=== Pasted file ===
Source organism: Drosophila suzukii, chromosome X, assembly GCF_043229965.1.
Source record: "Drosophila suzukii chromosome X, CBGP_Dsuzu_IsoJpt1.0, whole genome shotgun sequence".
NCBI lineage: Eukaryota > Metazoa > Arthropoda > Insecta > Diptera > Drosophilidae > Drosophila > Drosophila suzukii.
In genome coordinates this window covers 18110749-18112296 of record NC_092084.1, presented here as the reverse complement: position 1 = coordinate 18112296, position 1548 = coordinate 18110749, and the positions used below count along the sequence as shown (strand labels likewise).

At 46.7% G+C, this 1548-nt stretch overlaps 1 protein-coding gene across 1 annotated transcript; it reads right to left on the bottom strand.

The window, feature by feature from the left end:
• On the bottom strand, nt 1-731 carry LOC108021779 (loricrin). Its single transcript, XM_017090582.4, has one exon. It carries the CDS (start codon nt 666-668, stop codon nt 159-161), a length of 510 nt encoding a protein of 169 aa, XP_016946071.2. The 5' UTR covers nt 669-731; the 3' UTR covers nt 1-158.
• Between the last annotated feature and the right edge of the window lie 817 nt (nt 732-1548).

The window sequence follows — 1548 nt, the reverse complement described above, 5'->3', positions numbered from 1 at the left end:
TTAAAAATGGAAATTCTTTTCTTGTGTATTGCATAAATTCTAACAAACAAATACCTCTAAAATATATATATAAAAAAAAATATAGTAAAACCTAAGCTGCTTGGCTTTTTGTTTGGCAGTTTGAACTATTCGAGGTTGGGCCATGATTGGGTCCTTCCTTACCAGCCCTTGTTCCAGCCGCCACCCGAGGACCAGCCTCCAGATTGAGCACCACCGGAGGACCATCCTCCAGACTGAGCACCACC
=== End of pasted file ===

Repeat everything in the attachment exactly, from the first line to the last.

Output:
Source organism: Drosophila suzukii, chromosome X, assembly GCF_043229965.1.
Source record: "Drosophila suzukii chromosome X, CBGP_Dsuzu_IsoJpt1.0, whole genome shotgun sequence".
NCBI lineage: Eukaryota > Metazoa > Arthropoda > Insecta > Diptera > Drosophilidae > Drosophila > Drosophila suzukii.
In genome coordinates this window covers 18110749-18112296 of record NC_092084.1, presented here as the reverse complement: position 1 = coordinate 18112296, position 1548 = coordinate 18110749, and the positions used below count along the sequence as shown (strand labels likewise).

At 46.7% G+C, this 1548-nt stretch overlaps 1 protein-coding gene across 1 annotated transcript; it reads right to left on the bottom strand.

The window, feature by feature from the left end:
• On the bottom strand, nt 1-731 carry LOC108021779 (loricrin). Its single transcript, XM_017090582.4, has one exon. It carries the CDS (start codon nt 666-668, stop codon nt 159-161), a length of 510 nt encoding a protein of 169 aa, XP_016946071.2. The 5' UTR covers nt 669-731; the 3' UTR covers nt 1-158.
• Between the last annotated feature and the right edge of the window lie 817 nt (nt 732-1548).

The window sequence follows — 1548 nt, the reverse complement described above, 5'->3', positions numbered from 1 at the left end:
TTAAAAATGGAAATTCTTTTCTTGTGTATTGCATAAATTCTAACAAACAAATACCTCTAAAATATATATATAAAAAAAAATATAGTAAAACCTAAGCTGCTTGGCTTTTTGTTTGGCAGTTTGAACTATTCGAGGTTGGGCCATGATTGGGTCCTTCCTTACCAGCCCTTGTTCCAGCCGCCACCCGAGGACCAGCCTCCAGATTGAGCACCACCGGAGGACCATCCTCCAGACTGAGCACCACC